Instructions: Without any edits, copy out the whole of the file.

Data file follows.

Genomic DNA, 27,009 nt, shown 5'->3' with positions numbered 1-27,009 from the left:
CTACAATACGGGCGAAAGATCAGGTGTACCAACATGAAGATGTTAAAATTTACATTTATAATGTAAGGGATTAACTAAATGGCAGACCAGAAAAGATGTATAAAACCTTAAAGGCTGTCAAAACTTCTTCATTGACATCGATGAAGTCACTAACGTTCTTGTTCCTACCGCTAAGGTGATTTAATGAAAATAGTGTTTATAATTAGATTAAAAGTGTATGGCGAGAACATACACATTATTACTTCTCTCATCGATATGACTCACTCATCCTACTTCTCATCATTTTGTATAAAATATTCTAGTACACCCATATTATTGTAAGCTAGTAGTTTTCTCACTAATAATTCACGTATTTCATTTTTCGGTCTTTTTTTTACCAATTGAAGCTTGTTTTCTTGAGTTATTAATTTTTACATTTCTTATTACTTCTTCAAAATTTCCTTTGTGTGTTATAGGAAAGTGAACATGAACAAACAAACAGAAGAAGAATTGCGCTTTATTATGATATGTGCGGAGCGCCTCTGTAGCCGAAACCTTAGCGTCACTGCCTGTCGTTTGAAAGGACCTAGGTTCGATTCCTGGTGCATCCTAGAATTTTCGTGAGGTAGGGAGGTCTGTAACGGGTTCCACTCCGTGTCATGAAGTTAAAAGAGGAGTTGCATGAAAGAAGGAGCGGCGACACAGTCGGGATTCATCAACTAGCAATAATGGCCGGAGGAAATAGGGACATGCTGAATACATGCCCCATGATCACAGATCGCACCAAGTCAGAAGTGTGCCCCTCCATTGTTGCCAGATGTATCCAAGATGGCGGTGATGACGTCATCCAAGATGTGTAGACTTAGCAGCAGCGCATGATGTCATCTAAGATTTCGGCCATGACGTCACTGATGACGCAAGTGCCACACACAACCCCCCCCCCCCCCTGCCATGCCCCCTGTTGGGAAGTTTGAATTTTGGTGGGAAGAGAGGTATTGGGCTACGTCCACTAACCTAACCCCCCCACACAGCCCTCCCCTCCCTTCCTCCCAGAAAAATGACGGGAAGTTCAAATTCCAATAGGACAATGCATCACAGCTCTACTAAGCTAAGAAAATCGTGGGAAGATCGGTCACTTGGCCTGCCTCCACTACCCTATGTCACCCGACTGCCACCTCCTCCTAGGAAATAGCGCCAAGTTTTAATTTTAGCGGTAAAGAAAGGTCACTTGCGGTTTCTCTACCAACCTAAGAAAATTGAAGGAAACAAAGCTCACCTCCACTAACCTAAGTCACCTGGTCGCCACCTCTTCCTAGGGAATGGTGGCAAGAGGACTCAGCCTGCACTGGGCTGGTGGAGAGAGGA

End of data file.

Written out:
Genomic DNA, 27,009 nt, shown 5'->3' with positions numbered 1-27,009 from the left:
CTACAATACGGGCGAAAGATCAGGTGTACCAACATGAAGATGTTAAAATTTACATTTATAATGTAAGGGATTAACTAAATGGCAGACCAGAAAAGATGTATAAAACCTTAAAGGCTGTCAAAACTTCTTCATTGACATCGATGAAGTCACTAACGTTCTTGTTCCTACCGCTAAGGTGATTTAATGAAAATAGTGTTTATAATTAGATTAAAAGTGTATGGCGAGAACATACACATTATTACTTCTCTCATCGATATGACTCACTCATCCTACTTCTCATCATTTTGTATAAAATATTCTAGTACACCCATATTATTGTAAGCTAGTAGTTTTCTCACTAATAATTCACGTATTTCATTTTTCGGTCTTTTTTTTACCAATTGAAGCTTGTTTTCTTGAGTTATTAATTTTTACATTTCTTATTACTTCTTCAAAATTTCCTTTGTGTGTTATAGGAAAGTGAACATGAACAAACAAACAGAAGAAGAATTGCGCTTTATTATGATATGTGCGGAGCGCCTCTGTAGCCGAAACCTTAGCGTCACTGCCTGTCGTTTGAAAGGACCTAGGTTCGATTCCTGGTGCATCCTAGAATTTTCGTGAGGTAGGGAGGTCTGTAACGGGTTCCACTCCGTGTCATGAAGTTAAAAGAGGAGTTGCATGAAAGAAGGAGCGGCGACACAGTCGGGATTCATCAACTAGCAATAATGGCCGGAGGAAATAGGGACATGCTGAATACATGCCCCATGATCACAGATCGCACCAAGTCAGAAGTGTGCCCCTCCATTGTTGCCAGATGTATCCAAGATGGCGGTGATGACGTCATCCAAGATGTGTAGACTTAGCAGCAGCGCATGATGTCATCTAAGATTTCGGCCATGACGTCACTGATGACGCAAGTGCCACACACAACCCCCCCCCCCCCCTGCCATGCCCCCTGTTGGGAAGTTTGAATTTTGGTGGGAAGAGAGGTATTGGGCTACGTCCACTAACCTAACCCCCCCACACAGCCCTCCCCTCCCTTCCTCCCAGAAAAATGACGGGAAGTTCAAATTCCAATAGGACAATGCATCACAGCTCTACTAAGCTAAGAAAATCGTGGGAAGATCGGTCACTTGGCCTGCCTCCACTACCCTATGTCACCCGACTGCCACCTCCTCCTAGGAAATAGCGCCAAGTTTTAATTTTAGCGGTAAAGAAAGGTCACTTGCGGTTTCTCTACCAACCTAAGAAAATTGAAGGAAACAAAGCTCACCTCCACTAACCTAAGTCACCTGGTCGCCACCTCTTCCTAGGGAATGGTGGCAAGAGGACTCAGCCTGCACTGGGCTGGTGGAGAGAGGA